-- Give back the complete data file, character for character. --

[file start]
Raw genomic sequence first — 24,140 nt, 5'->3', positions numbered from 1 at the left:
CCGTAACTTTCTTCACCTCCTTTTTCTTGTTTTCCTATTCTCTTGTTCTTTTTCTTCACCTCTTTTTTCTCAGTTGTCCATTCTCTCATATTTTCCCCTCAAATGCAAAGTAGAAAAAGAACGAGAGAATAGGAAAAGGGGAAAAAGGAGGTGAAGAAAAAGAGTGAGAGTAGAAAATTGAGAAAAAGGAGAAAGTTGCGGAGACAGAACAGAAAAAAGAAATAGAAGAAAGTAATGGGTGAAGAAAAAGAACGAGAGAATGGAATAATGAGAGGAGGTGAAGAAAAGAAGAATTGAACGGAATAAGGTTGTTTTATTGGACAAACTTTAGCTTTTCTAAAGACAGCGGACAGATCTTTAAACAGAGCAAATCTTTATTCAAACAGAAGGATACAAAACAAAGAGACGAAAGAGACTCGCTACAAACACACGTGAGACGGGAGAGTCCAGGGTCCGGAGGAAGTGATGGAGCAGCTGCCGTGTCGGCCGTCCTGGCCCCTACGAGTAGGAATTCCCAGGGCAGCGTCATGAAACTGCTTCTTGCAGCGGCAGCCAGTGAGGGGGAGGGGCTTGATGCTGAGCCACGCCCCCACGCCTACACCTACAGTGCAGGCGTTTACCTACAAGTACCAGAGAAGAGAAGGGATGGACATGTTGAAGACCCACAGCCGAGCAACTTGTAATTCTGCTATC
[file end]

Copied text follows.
Raw genomic sequence first — 24,140 nt, 5'->3', positions numbered from 1 at the left:
CCGTAACTTTCTTCACCTCCTTTTTCTTGTTTTCCTATTCTCTTGTTCTTTTTCTTCACCTCTTTTTTCTCAGTTGTCCATTCTCTCATATTTTCCCCTCAAATGCAAAGTAGAAAAAGAACGAGAGAATAGGAAAAGGGGAAAAAGGAGGTGAAGAAAAAGAGTGAGAGTAGAAAATTGAGAAAAAGGAGAAAGTTGCGGAGACAGAACAGAAAAAAGAAATAGAAGAAAGTAATGGGTGAAGAAAAAGAACGAGAGAATGGAATAATGAGAGGAGGTGAAGAAAAGAAGAATTGAACGGAATAAGGTTGTTTTATTGGACAAACTTTAGCTTTTCTAAAGACAGCGGACAGATCTTTAAACAGAGCAAATCTTTATTCAAACAGAAGGATACAAAACAAAGAGACGAAAGAGACTCGCTACAAACACACGTGAGACGGGAGAGTCCAGGGTCCGGAGGAAGTGATGGAGCAGCTGCCGTGTCGGCCGTCCTGGCCCCTACGAGTAGGAATTCCCAGGGCAGCGTCATGAAACTGCTTCTTGCAGCGGCAGCCAGTGAGGGGGAGGGGCTTGATGCTGAGCCACGCCCCCACGCCTACACCTACAGTGCAGGCGTTTACCTACAAGTACCAGAGAAGAGAAGGGATGGACATGTTGAAGACCCACAGCCGAGCAACTTGTAATTCTGCTATC